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Evgeny Kuznetsov takes star turn in postseason spotlight


For years, Nicklas Backstrom was the Washington Capitals unsung hero, playing his trade in the shadow of Alex Ovechkin. Amusingly enough, Backstrom’s presence probably explains why Evgeny Kuznetsov has been able to fly under the radar.

Perhaps it’s fitting that Kuznetsov’s importance to the Washington Capitals has truly come to forefront with Backstrom on the shelf.

Either way, if you haven’t taken notice of the rising star, now would be a good time to soak it all in.

Style and substance

In some ways, it’s absurd to realize that the abundantly dynamic center didn’t get more attention.

After all, Kuznetsov is a dazzling scorer and a gifted playmaker. The 25-year-old is in the middle of the best year of his already-impressive career, setting new highs in goals (27), points (83), and leaving any concerns about playoff production in the dust. His 19 playoff points ties Ovechkin for the team lead, while he finished second behind Ovechkin’s 87 points for the regular-season lead in Washington.

You don’t need to dig deep in the stats to see that he’s a big deal, but refreshingly enough, Kuznetsov brings plenty of the personality that makes Ovechkin so much fun. Actually, he might be even more expressive and over-the-top than Ovechkin.

Kuznetsov regularly says funny things, sometimes exasperating Capitals staffers with a stray f-bomb. Much like younger Ovechkin celebrating a goal with a Hendrix-like “stick on fire” celebration, the Russian center is generating his own trademark by flapping his eagle wings. Kuznetsov even busted that out after scoring the series-clinching overtime goal against the Pittsburgh Penguins:

And if that wasn’t enough for Kuznetsov to gain Internet love, there was this “man of the people” moment:

That’s the beauty, really. Not unlike Ovechkin, Kuznetsov combines style and substance in a way that sports teams - not to mention marketers - crave.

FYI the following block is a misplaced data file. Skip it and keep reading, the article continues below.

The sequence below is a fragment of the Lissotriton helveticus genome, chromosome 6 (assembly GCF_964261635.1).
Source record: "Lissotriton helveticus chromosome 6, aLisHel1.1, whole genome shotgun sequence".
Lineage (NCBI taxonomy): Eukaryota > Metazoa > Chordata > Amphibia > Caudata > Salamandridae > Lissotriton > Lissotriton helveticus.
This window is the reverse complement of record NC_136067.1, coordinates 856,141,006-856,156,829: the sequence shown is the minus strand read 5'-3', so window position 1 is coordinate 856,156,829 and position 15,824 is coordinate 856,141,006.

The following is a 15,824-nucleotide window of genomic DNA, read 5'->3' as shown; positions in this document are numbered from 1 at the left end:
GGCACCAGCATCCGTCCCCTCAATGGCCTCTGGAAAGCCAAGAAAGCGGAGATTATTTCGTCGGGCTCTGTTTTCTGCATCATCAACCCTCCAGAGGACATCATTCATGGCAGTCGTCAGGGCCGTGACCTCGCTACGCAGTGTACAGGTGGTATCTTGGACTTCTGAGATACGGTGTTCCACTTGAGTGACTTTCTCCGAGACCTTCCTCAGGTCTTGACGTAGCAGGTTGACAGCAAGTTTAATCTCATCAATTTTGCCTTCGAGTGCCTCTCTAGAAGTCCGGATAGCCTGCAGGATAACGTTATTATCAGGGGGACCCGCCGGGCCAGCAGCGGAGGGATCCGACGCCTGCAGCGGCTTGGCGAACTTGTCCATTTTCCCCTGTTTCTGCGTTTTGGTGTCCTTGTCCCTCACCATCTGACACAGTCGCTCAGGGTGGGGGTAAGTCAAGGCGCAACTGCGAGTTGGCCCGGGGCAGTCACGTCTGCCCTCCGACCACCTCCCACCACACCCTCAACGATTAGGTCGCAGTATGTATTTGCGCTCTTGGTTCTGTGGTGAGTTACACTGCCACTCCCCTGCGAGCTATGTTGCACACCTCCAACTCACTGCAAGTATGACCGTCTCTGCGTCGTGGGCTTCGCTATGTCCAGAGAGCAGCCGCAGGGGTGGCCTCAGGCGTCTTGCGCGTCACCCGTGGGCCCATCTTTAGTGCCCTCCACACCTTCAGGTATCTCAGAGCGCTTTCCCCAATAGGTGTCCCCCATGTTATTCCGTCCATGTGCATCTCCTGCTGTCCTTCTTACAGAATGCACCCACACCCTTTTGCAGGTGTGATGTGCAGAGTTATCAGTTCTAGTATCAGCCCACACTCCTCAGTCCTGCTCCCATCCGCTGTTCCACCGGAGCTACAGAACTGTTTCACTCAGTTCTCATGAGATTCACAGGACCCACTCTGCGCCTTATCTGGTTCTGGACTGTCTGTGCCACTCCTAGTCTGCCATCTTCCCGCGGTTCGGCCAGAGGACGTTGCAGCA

Clutch play

Kuznetsov is currently on a five-game point streak, collecting three goals and six assists. He’s only been held without a point in three of 14 games during this outstanding 2018 Stanley Cup Playoffs run.

While it’s fair to argue that Backstrom is the better defensive player, that’s not really an insult, as the Swedish forward deservedly hovers around Selke conversations most years. Kuznetsov and Lars Eller have combined to carve up the Lightning so far, and his possession stats show that it’s not just about bounces and goals.

There’s an urge to wonder why it’s taken so long for Kuznetsov to get the kind of attention he’s beginning to receive, but it’s getting there. Consider what Barry Trotz said of the electric pivot in this Kristina Rutherford Sportsnet feature about Kuznetsov’s “creative genius.”

“If he wants to be a face of the NHL — if he really wants to — he can,” Trotz said of Kuznetsov.

That “if he really wants to” phrasing, not to mention Trotz mentioning that he’s “not Pavel Datsyuk” later on in the piece, maybe keys on some of the reluctance to truly crown Kuznetsov as a star.

Kuznetsov is at that point in his career where, fairly or not, he’s forced to silence doubters ... possibly on his own bench.

From steal to stealing the spotlight

In a sense, it all stems back to his draft day.

On one hand, there’re RMNB’s anecdote about then-Capitals GM George McPhee winking in delight at selecting Kuznetsov. Even then, Kuznetsov slipping to the 26th pick of the 2010 NHL Draft seemed like a staggering drop, “Russian factor” or not. For a dash of perspective, Quinton Howden went right before Kuznetsov and Mark Visentin was selected after him at 27. Yeah, that’s the sort of steal that’s worthy of a knowing wink.

Perhaps the seeds were beginning to be planted even then: nitpicking certain elements of his game and background despite clear signs of star power. Signs that only grew brighter over time.

And, hey, those funny Getty draft portraits also provided an early preview of his personality:


Ultimately, your opinion regarding Kuznetsov might illuminate where you stand on larger trends around the NHL.

When you’re creating as much offense as Kuznetsov does, there will often be mistakes. Sometimes glaring ones.

Luckily for the Capitals, the good heavily outweighs the bad, to the point that a keyed-in Kuznetsov can be a nauseating reality for opponents. The Tampa Bay Lightning have already experienced some of that queasiness.

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James O’Brien is a writer for Pro Hockey Talk on NBC Sports. Drop him a line at or follow him on Twitter @cyclelikesedins.